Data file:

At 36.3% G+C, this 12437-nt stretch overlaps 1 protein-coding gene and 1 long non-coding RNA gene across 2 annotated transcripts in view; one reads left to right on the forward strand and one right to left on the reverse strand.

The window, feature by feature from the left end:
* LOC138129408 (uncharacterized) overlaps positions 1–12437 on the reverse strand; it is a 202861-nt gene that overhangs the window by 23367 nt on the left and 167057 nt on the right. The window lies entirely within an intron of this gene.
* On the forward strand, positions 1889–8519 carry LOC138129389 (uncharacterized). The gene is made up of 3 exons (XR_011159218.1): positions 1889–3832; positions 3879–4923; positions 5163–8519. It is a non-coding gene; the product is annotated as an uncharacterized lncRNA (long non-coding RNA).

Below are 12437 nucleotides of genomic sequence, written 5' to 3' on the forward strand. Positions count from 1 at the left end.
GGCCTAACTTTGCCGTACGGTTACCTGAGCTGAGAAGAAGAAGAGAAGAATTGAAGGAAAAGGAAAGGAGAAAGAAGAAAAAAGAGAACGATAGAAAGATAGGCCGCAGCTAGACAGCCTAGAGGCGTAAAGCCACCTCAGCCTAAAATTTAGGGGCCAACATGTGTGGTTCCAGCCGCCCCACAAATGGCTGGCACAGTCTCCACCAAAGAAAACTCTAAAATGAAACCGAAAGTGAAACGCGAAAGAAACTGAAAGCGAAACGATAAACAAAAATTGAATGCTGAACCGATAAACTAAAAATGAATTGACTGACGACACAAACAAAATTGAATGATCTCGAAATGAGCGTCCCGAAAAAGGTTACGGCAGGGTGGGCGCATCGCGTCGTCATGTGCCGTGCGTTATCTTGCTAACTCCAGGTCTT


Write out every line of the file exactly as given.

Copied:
At 36.3% G+C, this 12437-nt stretch overlaps 1 protein-coding gene and 1 long non-coding RNA gene across 2 annotated transcripts in view; one reads left to right on the forward strand and one right to left on the reverse strand.

The window, feature by feature from the left end:
* LOC138129408 (uncharacterized) overlaps positions 1–12437 on the reverse strand; it is a 202861-nt gene that overhangs the window by 23367 nt on the left and 167057 nt on the right. The window lies entirely within an intron of this gene.
* On the forward strand, positions 1889–8519 carry LOC138129389 (uncharacterized). The gene is made up of 3 exons (XR_011159218.1): positions 1889–3832; positions 3879–4923; positions 5163–8519. It is a non-coding gene; the product is annotated as an uncharacterized lncRNA (long non-coding RNA).

Below are 12437 nucleotides of genomic sequence, written 5' to 3' on the forward strand. Positions count from 1 at the left end.
GGCCTAACTTTGCCGTACGGTTACCTGAGCTGAGAAGAAGAAGAGAAGAATTGAAGGAAAAGGAAAGGAGAAAGAAGAAAAAAGAGAACGATAGAAAGATAGGCCGCAGCTAGACAGCCTAGAGGCGTAAAGCCACCTCAGCCTAAAATTTAGGGGCCAACATGTGTGGTTCCAGCCGCCCCACAAATGGCTGGCACAGTCTCCACCAAAGAAAACTCTAAAATGAAACCGAAAGTGAAACGCGAAAGAAACTGAAAGCGAAACGATAAACAAAAATTGAATGCTGAACCGATAAACTAAAAATGAATTGACTGACGACACAAACAAAATTGAATGATCTCGAAATGAGCGTCCCGAAAAAGGTTACGGCAGGGTGGGCGCATCGCGTCGTCATGTGCCGTGCGTTATCTTGCTAACTCCAGGTCTT